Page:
Diary of a headteacher: Always a difficult decision…

Written by: Tom Donohoe | Published:
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It has been a difficult time for Tom Donohoe as he faced excluding his first pupils in 10 years…

Is it just me or is the job getting crazier? To be fair it could just be me getting older – 50 on my next birthday (which by the way I will celebrate while on a residential trip to the Isle of Wight with year 4). Or does everyone feel this way?

This academic year has certainly been an eventful one so far and though it is not yet Christmas we have had a number of interesting ins and outs. The first of these came when a parent decided to take their two children out of school, taking the decision to home-school their key stage 2 kiddies.

Within 24 hours of the notification, we had filled the two places with a couple of very excited children who had been on our waiting list for some time. They have now been with us a few weeks and are both doing well.

Elsewhere, however, we have had to take the difficult and sad decision to exclude a couple of pupils this term. This is not something we would ever do lightly and indeed have not done at Anton for more than 10 years, but we felt it was necessary. We had been told that the year 3 cohort coming to us had some interesting characters in and this has proved to be the case. Because we had prior knowledge we were able to put a number of strategies in place before the year even started and this has definitely helped.

We have great class teachers in the year group and we moved a number of very experienced and capable teaching assistants to join them. We also placed two very strong SCITT trainees in year 3; they had previously worked with us as teaching assistants for a year and we knew they would be good with children with such highly complex needs. I think it is because we have four excellent, conscientious staff working in each of these classes, and their positive and resilient natures, that we have only had to do two-day exclusions for just two of these children.

I don’t know about you, but I always feel dreadful when I make the decision to send a child home. The children concerned are lovely, we have become really fond of them really quickly – sadly there is just the odd occasion when they struggle to control their emotions. I am convinced that on the occasions we have done it, it has been the right thing to do for the child, the other children and the staff working in that year group. But that doesn’t really make me feel any better.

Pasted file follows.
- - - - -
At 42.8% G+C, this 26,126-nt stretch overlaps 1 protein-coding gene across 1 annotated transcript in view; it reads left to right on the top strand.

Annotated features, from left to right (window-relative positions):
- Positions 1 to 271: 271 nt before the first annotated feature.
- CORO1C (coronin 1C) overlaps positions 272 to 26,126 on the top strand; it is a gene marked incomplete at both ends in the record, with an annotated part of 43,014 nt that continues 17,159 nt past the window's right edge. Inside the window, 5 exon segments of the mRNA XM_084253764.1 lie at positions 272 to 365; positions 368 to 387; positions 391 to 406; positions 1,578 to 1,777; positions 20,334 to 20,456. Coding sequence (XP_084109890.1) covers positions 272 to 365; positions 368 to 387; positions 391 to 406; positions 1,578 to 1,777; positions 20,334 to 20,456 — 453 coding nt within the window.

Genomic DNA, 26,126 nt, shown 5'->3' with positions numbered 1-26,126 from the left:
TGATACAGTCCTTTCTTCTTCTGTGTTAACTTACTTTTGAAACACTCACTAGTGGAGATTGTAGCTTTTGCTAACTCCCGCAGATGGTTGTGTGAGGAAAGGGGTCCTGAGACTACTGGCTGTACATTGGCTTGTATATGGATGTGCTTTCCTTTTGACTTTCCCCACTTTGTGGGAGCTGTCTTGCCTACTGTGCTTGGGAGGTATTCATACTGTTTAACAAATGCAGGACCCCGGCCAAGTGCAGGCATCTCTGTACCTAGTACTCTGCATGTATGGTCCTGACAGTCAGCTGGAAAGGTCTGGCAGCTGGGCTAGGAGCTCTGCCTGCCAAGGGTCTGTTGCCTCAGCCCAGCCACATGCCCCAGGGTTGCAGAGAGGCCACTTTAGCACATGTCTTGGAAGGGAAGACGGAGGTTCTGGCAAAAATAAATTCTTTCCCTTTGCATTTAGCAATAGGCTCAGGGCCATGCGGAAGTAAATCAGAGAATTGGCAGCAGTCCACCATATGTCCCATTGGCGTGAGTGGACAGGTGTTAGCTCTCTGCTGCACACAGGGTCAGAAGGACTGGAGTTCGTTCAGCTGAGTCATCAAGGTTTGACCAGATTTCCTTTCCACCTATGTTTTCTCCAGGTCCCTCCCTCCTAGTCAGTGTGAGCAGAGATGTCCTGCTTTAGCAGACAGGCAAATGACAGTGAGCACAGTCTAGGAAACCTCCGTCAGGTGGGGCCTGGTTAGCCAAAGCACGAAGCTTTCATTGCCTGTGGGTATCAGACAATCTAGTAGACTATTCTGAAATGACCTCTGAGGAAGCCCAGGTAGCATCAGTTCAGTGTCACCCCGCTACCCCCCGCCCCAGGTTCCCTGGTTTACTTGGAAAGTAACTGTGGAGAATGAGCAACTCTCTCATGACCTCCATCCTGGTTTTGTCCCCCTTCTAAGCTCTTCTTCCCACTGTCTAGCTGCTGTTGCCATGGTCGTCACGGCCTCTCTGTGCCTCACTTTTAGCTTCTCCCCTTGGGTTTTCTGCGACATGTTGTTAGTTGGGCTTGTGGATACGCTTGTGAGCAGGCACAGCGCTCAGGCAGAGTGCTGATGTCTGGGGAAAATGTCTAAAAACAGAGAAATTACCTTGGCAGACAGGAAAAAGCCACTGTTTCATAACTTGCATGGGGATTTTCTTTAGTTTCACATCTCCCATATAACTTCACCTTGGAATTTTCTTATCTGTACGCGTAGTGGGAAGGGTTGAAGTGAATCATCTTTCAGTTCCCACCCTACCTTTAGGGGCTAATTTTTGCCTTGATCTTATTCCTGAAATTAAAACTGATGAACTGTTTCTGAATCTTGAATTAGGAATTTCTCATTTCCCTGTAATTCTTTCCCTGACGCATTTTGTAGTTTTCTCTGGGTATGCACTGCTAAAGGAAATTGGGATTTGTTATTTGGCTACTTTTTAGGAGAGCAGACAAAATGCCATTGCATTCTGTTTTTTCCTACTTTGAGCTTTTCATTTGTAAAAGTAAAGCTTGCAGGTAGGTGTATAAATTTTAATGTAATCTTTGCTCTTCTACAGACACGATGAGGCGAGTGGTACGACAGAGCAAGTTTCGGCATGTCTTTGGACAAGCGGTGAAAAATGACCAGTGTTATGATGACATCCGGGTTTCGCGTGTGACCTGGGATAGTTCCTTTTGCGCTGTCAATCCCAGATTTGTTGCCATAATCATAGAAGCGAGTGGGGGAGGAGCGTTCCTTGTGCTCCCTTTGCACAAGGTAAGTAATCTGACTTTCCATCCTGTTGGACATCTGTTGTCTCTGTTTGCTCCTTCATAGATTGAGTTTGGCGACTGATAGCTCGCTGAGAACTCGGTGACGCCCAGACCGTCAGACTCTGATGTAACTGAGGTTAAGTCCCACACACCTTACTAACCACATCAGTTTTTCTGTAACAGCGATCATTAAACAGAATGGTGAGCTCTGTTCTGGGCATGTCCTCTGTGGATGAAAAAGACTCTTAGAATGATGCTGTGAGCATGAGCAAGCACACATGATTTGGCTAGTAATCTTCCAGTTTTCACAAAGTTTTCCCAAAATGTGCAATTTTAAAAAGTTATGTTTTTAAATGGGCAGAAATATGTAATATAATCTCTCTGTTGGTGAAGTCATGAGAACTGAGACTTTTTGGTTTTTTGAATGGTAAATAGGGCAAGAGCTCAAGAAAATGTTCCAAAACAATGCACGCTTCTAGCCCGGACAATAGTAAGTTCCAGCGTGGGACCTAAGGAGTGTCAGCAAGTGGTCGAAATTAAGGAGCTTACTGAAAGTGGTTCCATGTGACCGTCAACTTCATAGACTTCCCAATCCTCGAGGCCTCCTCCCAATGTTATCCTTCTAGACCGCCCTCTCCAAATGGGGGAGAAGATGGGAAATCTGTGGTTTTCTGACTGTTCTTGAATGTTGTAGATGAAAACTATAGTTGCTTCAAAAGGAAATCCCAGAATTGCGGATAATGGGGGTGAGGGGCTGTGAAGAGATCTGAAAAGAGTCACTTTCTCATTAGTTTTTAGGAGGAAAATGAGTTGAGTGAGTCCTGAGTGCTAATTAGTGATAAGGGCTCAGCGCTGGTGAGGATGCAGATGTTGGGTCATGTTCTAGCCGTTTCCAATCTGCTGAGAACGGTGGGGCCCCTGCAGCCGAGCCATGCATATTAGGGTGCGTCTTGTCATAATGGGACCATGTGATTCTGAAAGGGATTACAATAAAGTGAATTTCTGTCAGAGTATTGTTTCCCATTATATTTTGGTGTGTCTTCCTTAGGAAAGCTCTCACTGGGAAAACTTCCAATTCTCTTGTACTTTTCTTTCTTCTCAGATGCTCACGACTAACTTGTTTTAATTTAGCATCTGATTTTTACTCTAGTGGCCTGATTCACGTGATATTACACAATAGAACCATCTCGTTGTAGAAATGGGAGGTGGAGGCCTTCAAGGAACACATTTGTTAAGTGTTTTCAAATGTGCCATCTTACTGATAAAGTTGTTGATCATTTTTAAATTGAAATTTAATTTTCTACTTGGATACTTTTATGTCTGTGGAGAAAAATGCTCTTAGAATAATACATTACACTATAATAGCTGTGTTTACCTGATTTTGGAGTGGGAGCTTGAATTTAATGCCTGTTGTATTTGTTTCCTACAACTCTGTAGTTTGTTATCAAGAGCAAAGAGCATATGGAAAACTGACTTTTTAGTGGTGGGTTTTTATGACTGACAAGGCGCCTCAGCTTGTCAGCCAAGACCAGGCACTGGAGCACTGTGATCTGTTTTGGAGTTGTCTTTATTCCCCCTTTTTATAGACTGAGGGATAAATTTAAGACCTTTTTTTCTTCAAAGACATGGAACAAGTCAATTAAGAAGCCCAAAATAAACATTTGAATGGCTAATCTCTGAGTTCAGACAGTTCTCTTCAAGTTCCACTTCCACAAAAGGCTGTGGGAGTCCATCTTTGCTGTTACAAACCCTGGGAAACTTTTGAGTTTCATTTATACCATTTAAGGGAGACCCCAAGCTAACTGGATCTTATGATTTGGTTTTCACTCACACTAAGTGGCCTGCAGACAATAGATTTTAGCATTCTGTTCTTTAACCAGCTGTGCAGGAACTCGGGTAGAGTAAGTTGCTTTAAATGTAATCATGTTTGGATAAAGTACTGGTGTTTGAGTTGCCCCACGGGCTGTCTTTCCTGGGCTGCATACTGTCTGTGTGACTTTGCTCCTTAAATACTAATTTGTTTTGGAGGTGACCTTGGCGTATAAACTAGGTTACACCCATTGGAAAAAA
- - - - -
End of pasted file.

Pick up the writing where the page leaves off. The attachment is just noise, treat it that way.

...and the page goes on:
I get the impression it is not just us who are seeing more children with highly complex needs in mainstream settings.

When I talk to other local heads this is something that is definitely becoming more commonplace. Interestingly, while our local authority has had to cancel some courses due to limited uptake, I know that any time a course on physical restraint becomes available it is booked up in less than 24 hours. I have done mine recently and even after 30 years in education I learnt a huge amount.

So some ins and outs with pupils so far this year, but with regard to staff at Anton Junior it has just been ins and ins! I am always so impressed with the commitment of my staff – last year nobody had a single day of absence in the whole academic year, the year before there was just one person who had a couple of days off (and we had to make him go home).

Despite this being a trying time for some of my staff, their resilience and dedication and the support they provide for each other has once again been remarkable, with everybody having 100 per cent attendance.

I saw Mick Waters speak at a conference a couple of years ago and something he said resonated with me and I have tried to hold on to it: “One of the sadder aspects of recent years is that teachers and others who work in schools seem to have less time to laugh with the children and each other at some of the amusing things that happen.”

If ever I sense that Team Anton lose their ability to giggle and chuckle at, and with, each other I will worry – but for now the staffroom continues to fill with laughter. Long may that continue.

  • Tom Donohoe is the headteacher of Anton Junior School in Hampshire.

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